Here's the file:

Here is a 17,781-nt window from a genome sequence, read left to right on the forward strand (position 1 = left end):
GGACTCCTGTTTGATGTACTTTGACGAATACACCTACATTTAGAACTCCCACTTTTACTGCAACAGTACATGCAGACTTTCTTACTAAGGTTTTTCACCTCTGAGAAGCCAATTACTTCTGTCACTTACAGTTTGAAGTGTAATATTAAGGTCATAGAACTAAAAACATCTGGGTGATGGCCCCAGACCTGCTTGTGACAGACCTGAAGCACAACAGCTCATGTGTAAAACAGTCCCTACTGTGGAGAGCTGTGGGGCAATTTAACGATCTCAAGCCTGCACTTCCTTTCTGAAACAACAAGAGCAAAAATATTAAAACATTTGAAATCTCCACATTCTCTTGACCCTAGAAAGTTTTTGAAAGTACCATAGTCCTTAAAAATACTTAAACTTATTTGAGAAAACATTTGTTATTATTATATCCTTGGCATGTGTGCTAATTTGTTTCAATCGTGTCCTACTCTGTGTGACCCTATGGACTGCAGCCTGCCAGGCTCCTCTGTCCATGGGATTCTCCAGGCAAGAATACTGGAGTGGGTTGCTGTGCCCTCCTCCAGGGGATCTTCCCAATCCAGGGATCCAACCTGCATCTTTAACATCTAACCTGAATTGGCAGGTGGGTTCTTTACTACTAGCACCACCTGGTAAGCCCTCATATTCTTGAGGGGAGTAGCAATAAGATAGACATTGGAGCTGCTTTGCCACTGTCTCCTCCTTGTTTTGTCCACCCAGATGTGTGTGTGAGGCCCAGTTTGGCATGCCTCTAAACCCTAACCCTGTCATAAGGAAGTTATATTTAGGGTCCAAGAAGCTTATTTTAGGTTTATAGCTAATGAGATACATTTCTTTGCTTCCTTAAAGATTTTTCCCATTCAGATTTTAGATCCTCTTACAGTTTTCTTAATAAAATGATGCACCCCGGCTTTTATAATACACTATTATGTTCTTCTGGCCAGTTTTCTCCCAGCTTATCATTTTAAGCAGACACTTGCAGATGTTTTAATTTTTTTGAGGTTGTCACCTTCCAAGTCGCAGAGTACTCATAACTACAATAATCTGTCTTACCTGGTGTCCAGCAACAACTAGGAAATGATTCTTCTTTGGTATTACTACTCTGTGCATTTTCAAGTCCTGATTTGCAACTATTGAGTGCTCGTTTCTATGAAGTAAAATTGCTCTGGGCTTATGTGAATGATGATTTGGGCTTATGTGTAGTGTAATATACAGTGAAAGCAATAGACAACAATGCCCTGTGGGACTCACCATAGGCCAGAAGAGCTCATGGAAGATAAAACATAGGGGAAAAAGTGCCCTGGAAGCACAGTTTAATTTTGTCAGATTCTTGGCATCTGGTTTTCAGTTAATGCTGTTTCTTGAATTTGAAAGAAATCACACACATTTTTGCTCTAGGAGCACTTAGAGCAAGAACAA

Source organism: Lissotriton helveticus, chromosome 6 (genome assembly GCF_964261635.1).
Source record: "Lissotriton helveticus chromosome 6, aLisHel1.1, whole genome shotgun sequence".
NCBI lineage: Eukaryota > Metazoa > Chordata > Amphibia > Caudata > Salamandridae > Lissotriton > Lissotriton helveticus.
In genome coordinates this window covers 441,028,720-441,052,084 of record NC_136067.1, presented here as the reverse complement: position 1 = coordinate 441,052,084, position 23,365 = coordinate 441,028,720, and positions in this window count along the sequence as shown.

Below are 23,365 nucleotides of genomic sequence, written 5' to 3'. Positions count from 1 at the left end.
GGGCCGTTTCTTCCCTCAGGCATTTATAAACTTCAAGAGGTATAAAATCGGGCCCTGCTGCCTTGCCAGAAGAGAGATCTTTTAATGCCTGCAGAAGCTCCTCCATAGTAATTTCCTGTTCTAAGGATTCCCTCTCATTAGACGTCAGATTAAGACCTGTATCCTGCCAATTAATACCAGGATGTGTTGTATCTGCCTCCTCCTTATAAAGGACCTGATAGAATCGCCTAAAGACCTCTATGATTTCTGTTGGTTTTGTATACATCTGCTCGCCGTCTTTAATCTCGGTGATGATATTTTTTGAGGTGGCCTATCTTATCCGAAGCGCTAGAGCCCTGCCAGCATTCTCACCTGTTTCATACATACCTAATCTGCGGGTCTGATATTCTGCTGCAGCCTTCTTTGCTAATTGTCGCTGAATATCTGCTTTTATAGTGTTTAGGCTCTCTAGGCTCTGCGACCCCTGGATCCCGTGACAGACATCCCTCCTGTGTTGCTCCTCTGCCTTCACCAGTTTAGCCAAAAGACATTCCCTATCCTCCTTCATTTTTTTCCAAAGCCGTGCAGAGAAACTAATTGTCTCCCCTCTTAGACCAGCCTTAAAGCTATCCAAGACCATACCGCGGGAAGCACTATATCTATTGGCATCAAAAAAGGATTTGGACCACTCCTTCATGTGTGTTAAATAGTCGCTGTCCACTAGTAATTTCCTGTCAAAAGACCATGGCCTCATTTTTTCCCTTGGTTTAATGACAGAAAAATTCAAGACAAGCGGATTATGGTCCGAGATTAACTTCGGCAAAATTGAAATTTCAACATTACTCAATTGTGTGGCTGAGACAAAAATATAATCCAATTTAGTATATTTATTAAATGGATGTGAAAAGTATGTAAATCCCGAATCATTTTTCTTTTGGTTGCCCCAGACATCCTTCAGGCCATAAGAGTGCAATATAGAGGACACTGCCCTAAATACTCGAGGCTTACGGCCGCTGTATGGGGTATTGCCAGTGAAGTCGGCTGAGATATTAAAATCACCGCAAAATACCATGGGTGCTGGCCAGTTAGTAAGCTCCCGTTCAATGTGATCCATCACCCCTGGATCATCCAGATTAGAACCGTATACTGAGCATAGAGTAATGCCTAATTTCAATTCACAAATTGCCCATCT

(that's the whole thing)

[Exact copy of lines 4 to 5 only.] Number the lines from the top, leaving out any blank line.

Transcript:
Source record: "Lissotriton helveticus chromosome 6, aLisHel1.1, whole genome shotgun sequence".
NCBI lineage: Eukaryota > Metazoa > Chordata > Amphibia > Caudata > Salamandridae > Lissotriton > Lissotriton helveticus.